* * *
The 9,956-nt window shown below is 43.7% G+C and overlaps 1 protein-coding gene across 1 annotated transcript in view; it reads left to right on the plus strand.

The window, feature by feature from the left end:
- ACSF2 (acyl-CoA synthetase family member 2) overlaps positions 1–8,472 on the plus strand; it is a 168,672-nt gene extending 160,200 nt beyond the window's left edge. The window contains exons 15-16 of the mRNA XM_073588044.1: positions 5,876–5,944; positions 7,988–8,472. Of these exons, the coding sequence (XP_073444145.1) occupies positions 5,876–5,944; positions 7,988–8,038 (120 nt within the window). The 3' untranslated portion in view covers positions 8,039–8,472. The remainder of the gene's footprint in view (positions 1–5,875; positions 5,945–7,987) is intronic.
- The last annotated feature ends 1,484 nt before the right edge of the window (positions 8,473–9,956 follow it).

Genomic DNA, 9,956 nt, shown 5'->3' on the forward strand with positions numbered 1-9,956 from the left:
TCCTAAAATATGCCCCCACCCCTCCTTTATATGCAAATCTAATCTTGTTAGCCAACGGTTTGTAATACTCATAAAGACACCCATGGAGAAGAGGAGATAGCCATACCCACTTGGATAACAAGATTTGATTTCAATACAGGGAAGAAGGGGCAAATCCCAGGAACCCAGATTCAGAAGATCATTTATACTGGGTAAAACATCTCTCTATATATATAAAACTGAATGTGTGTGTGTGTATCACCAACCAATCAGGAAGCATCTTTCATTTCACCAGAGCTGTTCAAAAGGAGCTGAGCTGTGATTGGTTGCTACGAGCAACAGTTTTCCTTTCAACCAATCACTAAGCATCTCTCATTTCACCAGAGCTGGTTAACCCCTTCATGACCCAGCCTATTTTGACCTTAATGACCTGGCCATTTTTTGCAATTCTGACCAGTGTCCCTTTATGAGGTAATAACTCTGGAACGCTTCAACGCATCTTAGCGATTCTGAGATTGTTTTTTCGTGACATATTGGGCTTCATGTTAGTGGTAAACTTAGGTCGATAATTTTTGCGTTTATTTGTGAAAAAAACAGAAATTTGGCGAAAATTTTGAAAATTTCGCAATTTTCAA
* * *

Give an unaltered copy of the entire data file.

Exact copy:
The 9,956-nt window shown below is 43.7% G+C and overlaps 1 protein-coding gene across 1 annotated transcript in view; it reads left to right on the plus strand.

The window, feature by feature from the left end:
- ACSF2 (acyl-CoA synthetase family member 2) overlaps positions 1–8,472 on the plus strand; it is a 168,672-nt gene extending 160,200 nt beyond the window's left edge. The window contains exons 15-16 of the mRNA XM_073588044.1: positions 5,876–5,944; positions 7,988–8,472. Of these exons, the coding sequence (XP_073444145.1) occupies positions 5,876–5,944; positions 7,988–8,038 (120 nt within the window). The 3' untranslated portion in view covers positions 8,039–8,472. The remainder of the gene's footprint in view (positions 1–5,875; positions 5,945–7,987) is intronic.
- The last annotated feature ends 1,484 nt before the right edge of the window (positions 8,473–9,956 follow it).

Genomic DNA, 9,956 nt, shown 5'->3' on the forward strand with positions numbered 1-9,956 from the left:
TCCTAAAATATGCCCCCACCCCTCCTTTATATGCAAATCTAATCTTGTTAGCCAACGGTTTGTAATACTCATAAAGACACCCATGGAGAAGAGGAGATAGCCATACCCACTTGGATAACAAGATTTGATTTCAATACAGGGAAGAAGGGGCAAATCCCAGGAACCCAGATTCAGAAGATCATTTATACTGGGTAAAACATCTCTCTATATATATAAAACTGAATGTGTGTGTGTGTATCACCAACCAATCAGGAAGCATCTTTCATTTCACCAGAGCTGTTCAAAAGGAGCTGAGCTGTGATTGGTTGCTACGAGCAACAGTTTTCCTTTCAACCAATCACTAAGCATCTCTCATTTCACCAGAGCTGGTTAACCCCTTCATGACCCAGCCTATTTTGACCTTAATGACCTGGCCATTTTTTGCAATTCTGACCAGTGTCCCTTTATGAGGTAATAACTCTGGAACGCTTCAACGCATCTTAGCGATTCTGAGATTGTTTTTTCGTGACATATTGGGCTTCATGTTAGTGGTAAACTTAGGTCGATAATTTTTGCGTTTATTTGTGAAAAAAACAGAAATTTGGCGAAAATTTTGAAAATTTCGCAATTTTCAA